I would suggest 2 things on the money side.  First - have all money in / out go through one person.  We have our scribe keep track of participant registrations and fee payments, the course director approves scholarships and early-registration discounts but the QM handles all other money.  Since the QM is responsible for the budget and a big part of the budget is participant payments and participant payments are impacted by scholarships and discounts - I was constantly discovering that we had received less income that I expected for the number of participants that were registered. 

 

The second thing with the money is the same as for anything we do with money.  Keep meticulous records and communicate often with the council finance person.  I kept a scan of every receipt for every item purchased and every bit of money that went out.  Our process is very informal - I just emailed the finance guy and told him what I need or sent him a receipt.  There was no official paperwork for me to fill out, no account numbers for me to use.  It seemed very "loosey goosey" to me but that is the way he said to do it.  I suspect he was taking care of the paperwork for me.


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#8 cchoat

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Posted 28 September 2016 - 11:09 AM

Thanks JJLASH,

 

Yes, this is my first time staffing a Wood Badge course.  It's going to be a cluster course, between to different councils in two different states.   I was selected for this position by my council based on the fact that I am a Disbursing Officer with the Department of defense and known to be a "detail oriented" guy.  (I wanted to be a troop guide, or maybe Scribe, but...I serve where I am needed.)

 

If you could e-mail that budget, i'd really appreciate it.  clive.s.choat.civ@mail.mil is my address.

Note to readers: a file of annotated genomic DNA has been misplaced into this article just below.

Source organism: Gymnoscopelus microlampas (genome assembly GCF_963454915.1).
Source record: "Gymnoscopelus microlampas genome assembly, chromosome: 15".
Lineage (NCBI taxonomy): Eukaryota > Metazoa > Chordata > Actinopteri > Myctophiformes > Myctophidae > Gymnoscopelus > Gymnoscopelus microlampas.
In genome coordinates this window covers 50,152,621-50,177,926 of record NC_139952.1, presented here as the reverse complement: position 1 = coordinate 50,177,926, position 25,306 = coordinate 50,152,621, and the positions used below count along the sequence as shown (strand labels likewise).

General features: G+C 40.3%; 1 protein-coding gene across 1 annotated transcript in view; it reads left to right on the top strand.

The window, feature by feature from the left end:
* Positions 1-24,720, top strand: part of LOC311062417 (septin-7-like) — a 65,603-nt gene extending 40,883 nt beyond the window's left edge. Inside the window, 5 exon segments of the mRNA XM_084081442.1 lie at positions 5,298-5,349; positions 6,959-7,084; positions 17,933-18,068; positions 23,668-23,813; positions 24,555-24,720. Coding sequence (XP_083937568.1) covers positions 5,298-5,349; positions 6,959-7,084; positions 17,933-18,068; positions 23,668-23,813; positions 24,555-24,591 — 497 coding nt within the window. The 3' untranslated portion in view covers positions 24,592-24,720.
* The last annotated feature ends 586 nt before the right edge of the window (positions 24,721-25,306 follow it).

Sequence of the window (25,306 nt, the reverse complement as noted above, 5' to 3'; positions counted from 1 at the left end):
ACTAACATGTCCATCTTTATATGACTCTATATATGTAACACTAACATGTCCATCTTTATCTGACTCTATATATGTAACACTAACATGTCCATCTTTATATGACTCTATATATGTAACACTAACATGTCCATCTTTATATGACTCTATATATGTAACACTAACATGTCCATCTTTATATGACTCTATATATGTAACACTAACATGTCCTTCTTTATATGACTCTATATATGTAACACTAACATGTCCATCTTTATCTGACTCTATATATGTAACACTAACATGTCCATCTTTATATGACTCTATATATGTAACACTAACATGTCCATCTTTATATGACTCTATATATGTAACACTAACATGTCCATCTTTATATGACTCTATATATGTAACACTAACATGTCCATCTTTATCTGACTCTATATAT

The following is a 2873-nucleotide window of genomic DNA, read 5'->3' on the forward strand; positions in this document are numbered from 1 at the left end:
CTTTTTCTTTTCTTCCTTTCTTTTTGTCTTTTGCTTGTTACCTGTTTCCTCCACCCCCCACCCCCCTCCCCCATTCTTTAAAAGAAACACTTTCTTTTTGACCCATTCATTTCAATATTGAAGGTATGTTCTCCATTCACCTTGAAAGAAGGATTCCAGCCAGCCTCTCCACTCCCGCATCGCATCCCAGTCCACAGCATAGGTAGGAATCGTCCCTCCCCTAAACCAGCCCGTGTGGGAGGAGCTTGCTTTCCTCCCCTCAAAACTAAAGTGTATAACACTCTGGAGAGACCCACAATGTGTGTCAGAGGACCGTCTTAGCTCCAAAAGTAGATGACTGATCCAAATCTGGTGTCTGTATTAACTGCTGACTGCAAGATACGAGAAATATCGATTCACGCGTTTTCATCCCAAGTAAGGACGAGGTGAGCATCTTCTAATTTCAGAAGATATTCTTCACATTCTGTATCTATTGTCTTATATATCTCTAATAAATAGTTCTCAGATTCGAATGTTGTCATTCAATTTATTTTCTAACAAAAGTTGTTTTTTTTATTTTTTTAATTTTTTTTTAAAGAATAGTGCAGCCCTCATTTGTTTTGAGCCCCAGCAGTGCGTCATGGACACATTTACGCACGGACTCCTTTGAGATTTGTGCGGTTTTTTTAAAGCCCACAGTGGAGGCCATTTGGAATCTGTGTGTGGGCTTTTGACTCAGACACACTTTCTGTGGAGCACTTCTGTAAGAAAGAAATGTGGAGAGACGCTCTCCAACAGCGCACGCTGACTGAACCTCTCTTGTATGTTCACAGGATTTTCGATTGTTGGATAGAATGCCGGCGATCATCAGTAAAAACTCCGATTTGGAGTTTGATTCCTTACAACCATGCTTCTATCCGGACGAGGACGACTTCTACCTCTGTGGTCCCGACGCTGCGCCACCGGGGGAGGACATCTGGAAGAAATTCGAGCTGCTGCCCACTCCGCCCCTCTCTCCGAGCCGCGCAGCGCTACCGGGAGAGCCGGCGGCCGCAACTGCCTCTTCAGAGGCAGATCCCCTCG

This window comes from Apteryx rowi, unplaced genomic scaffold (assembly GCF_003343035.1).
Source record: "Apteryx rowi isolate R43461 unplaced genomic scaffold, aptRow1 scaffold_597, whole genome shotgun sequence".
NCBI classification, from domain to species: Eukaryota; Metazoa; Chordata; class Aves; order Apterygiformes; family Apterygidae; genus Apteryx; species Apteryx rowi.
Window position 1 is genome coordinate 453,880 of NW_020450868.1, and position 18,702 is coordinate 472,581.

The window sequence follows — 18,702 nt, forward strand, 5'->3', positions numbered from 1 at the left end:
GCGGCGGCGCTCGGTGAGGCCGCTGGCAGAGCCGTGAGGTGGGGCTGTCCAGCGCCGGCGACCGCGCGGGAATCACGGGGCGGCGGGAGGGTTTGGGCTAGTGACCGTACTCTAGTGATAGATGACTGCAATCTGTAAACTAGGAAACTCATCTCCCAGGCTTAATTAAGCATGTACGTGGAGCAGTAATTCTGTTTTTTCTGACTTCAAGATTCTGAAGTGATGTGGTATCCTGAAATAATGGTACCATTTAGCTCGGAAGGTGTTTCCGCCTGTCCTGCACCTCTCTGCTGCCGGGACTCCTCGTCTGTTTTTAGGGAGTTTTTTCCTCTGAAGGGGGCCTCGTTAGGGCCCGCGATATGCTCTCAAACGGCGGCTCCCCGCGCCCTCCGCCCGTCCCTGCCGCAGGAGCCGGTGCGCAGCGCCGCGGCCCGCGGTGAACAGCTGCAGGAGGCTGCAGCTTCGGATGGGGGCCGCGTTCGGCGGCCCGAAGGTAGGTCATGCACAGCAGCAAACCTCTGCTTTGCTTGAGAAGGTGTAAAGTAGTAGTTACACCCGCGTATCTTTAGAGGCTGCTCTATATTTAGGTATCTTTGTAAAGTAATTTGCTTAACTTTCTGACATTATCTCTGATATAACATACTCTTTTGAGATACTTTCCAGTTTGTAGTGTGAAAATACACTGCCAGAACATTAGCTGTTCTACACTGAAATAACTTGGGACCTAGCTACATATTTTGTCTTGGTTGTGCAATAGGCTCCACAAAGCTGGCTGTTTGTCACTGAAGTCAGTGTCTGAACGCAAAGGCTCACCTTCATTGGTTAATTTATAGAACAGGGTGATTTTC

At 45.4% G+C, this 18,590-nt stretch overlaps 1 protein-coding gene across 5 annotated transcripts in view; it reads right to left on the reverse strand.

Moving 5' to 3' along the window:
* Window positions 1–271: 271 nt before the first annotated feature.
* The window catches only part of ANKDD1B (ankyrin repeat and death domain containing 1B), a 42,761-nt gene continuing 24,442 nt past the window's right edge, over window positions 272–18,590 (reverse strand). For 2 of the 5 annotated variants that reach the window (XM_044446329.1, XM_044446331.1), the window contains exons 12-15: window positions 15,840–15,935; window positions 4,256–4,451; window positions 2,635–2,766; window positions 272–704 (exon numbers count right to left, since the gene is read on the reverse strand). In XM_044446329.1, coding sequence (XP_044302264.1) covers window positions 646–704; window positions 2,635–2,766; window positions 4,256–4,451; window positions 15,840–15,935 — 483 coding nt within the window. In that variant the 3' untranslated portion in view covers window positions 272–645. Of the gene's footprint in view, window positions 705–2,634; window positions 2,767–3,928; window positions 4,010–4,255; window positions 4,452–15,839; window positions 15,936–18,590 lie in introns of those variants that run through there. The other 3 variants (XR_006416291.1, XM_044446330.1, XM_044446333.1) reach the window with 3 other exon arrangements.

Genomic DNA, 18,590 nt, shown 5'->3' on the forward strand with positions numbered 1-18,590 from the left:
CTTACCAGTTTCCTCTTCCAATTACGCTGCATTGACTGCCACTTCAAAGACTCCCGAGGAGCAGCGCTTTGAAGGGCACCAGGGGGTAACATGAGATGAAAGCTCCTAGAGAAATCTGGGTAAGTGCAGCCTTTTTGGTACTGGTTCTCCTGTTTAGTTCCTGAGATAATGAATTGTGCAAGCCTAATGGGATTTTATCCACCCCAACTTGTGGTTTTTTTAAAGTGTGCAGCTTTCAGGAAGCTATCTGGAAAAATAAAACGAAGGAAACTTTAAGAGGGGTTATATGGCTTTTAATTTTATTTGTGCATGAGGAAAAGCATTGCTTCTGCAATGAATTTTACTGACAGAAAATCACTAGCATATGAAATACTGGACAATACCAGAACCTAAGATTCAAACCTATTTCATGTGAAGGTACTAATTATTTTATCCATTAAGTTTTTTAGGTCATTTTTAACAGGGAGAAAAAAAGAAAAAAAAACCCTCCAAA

I like the idea of  a "smores kit" and am going to use it.  

 

I actually bought alot of critter stuff that my course's trading post supplied which came from Class B, so I was planning on suggesting it.  I will go with your suggestion to contact them directly.

 

And you have reinforced the need to keep a tight handle over the budget.  I have got the same advice from others on the various Wood Badge groups on Facebook. 

 

From what I have read and learned from others, QM may not run the course, but it doesnt run without him (or her). 

 

If you think of anything else, please let me know.


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#9 oldisnewagain1

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Posted 03 October 2016 - 10:50 AM

Understand, something will go wrong.

 

Depending on how well you plan, prepare, lead your staff, and execute, will determine whether it a large problem or a small problem.

 

And always have a Plan B


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#10 SSScout

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Posted 03 October 2016 - 11:22 AM

Scouty decorations are QM responsibility?   Posters?   Crepe paper for B&G?  etc. 

 

White boards?    Big newsprint?    Permanent markers or wipe-able?   String/rope?  Duct tape?   Masking/strip-able (painters) tape?  Paper and big clips?  Tripods/easels?   Tripods can be a Pioneering demo.  

Food:   Kitchen behind the scenes provided or self cook over a common charcoal?  I've seen both.   All cold cuts and bread?   Consider food needs /allergies and DONOT provide Peanut Butter a-tall. 

 Staff needs: Costumes?   Silly hats?  

 

AP paper... (paper towels to you).   Tarps for rain protection?    Site considerations.   Muddy boots/mats?   Signage/directions? 

 

See you on the trail...